Friday, June 25, 2010

How to be Nice & Roast chuck

Its pretty simple, most of the time.  Reflective in the great simplicity of the word - 'nice'.  But sometimes it feels like all you're doing is talking a lot of talk and walking a lot of walk and not reeeeally getting the message through.  Apart from misleading other nice walkers it can fustrate even the most patient of us.
So in order to be straight, I reckon sometimes you have to bend off the little path of nice.  And be straight.  And say it:
"Ah, (straight talk inserted here), thank you".

This is a recipe - which in my mind is straight.  It ain't no chicken in goose down - it just is.  Don't think about it, just cook it.   Although do bear in mind who you cook it for - this is a good dish for friends and Sundays.  And Mondays actually...

Roast Chuck

1 large chicken - about 2kg in weight - the absolute best your money can buy.  Organic, free range, open aired - anything close to having it come straight from your back yard
1 lemon
salt and pepper
drizzle of honey (if you can get your hands on local eg Iringa honey that has a whole lot of florally sugarness - do!!!)

2 carrots, peeled and cut into chunks
2 onions, sliced into wedges
garlic pieces - not peeled

1.  Preheat the oven - 160C.
2.  So take a nice large roasting tin - this bird needs breathing space - and lay down the the onions and carrots.  We'll throw the garlic pieces in later so they don't burn.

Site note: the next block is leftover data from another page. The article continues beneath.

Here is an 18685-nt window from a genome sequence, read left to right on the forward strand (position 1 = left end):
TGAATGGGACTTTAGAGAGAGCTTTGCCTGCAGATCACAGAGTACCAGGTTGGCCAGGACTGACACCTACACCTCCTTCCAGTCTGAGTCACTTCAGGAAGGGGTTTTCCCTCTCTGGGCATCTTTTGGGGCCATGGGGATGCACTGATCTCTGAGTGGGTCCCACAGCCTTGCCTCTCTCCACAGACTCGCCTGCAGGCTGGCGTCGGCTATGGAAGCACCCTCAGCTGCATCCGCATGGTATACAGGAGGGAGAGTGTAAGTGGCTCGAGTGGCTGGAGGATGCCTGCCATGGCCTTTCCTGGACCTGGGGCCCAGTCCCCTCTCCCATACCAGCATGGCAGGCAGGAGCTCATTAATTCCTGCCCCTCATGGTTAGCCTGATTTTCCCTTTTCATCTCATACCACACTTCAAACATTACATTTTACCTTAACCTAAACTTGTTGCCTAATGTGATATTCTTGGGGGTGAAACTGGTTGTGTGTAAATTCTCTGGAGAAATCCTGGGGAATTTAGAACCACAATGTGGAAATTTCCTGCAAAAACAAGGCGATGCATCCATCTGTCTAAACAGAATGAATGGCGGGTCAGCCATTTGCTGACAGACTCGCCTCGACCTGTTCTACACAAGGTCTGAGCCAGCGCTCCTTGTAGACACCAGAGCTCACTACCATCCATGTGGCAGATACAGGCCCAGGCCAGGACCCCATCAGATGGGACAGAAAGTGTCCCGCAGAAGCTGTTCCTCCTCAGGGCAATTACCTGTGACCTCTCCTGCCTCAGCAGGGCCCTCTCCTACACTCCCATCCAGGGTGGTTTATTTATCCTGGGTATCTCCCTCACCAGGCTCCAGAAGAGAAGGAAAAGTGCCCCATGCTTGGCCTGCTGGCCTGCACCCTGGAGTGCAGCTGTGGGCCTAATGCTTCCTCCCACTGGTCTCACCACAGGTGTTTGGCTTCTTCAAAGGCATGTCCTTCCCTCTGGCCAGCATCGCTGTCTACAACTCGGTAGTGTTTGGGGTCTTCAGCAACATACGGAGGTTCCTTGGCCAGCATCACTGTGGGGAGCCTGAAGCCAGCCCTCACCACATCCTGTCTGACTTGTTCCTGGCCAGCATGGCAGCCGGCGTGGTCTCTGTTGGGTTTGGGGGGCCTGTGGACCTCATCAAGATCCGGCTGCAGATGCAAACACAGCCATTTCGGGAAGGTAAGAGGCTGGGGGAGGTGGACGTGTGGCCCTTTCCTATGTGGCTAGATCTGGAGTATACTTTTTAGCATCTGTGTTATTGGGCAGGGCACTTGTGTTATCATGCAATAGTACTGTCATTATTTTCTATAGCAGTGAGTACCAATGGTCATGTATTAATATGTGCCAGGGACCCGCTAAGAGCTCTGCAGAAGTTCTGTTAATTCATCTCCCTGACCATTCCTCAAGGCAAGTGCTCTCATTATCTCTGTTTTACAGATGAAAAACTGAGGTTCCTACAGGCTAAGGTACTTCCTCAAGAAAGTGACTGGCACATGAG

3.  Wash and dry the chicken with paper towel - its a little fussy but a dry skin cooked is a crisp skin.   Sit the bird happily on the layer of onions and carrots, and squeeze over the juice of the lemon.  If you like a lemony roast, nows the time to put those lemon halves in the cavity.  Feel free to tie the legs together.
4.  Grind over the pepper and salt, and place in the oven.
5.  Baste the chuck every 30 minutes - there should be lots of juices in the pan.
6.  After 1.5hrs, add the garlic pieces - a handful or so - and drizzle over the honey.
7.  Place the bird back in the oven for another 30 mins - a total cooking time of 2 hours at this temperature.
8.  Remove from the oven and allow to rest for 10 minutes before carving.
9.  Whilst you are waiting, make the gravy by removing the carrots and onions from the pan (if you want to eat them, if not, leave them in for a more robust flavour), then whisking in the flour.
10.  Add enough liquid to the pan to get enough gravy for your bunch, and taste for seasoning.  Whisk for about 5 minutes, then serve.  (In winter I have been known to add a bit of cream to the gravy.  'Alo soldier.)

11.  Frangipani, please test and review recipe. ;)

Right, just off to work hard and be nice.

~ hibiscus

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